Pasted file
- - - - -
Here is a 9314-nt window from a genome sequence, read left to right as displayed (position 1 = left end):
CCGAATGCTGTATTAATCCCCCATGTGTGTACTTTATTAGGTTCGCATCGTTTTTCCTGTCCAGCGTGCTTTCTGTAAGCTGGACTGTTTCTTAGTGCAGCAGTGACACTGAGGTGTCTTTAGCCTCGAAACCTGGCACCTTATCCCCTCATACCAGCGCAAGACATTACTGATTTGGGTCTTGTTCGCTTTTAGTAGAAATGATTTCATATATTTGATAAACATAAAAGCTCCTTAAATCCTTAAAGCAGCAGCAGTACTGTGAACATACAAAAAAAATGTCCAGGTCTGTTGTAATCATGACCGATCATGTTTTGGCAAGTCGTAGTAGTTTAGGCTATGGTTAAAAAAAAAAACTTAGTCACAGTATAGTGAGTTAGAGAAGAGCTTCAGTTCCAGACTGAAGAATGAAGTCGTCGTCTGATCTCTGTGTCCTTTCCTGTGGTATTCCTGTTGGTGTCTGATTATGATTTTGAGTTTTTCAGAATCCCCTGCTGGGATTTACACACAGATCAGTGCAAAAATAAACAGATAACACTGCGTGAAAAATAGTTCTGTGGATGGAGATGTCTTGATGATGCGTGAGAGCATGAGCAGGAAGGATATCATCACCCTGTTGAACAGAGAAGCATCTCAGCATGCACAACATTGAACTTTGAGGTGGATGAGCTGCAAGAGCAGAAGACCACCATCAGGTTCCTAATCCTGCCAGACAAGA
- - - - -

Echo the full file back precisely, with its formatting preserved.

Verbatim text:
Here is a 9314-nt window from a genome sequence, read left to right as displayed (position 1 = left end):
CCGAATGCTGTATTAATCCCCCATGTGTGTACTTTATTAGGTTCGCATCGTTTTTCCTGTCCAGCGTGCTTTCTGTAAGCTGGACTGTTTCTTAGTGCAGCAGTGACACTGAGGTGTCTTTAGCCTCGAAACCTGGCACCTTATCCCCTCATACCAGCGCAAGACATTACTGATTTGGGTCTTGTTCGCTTTTAGTAGAAATGATTTCATATATTTGATAAACATAAAAGCTCCTTAAATCCTTAAAGCAGCAGCAGTACTGTGAACATACAAAAAAAATGTCCAGGTCTGTTGTAATCATGACCGATCATGTTTTGGCAAGTCGTAGTAGTTTAGGCTATGGTTAAAAAAAAAAACTTAGTCACAGTATAGTGAGTTAGAGAAGAGCTTCAGTTCCAGACTGAAGAATGAAGTCGTCGTCTGATCTCTGTGTCCTTTCCTGTGGTATTCCTGTTGGTGTCTGATTATGATTTTGAGTTTTTCAGAATCCCCTGCTGGGATTTACACACAGATCAGTGCAAAAATAAACAGATAACACTGCGTGAAAAATAGTTCTGTGGATGGAGATGTCTTGATGATGCGTGAGAGCATGAGCAGGAAGGATATCATCACCCTGTTGAACAGAGAAGCATCTCAGCATGCACAACATTGAACTTTGAGGTGGATGAGCTGCAAGAGCAGAAGACCACCATCAGGTTCCTAATCCTGCCAGACAAGA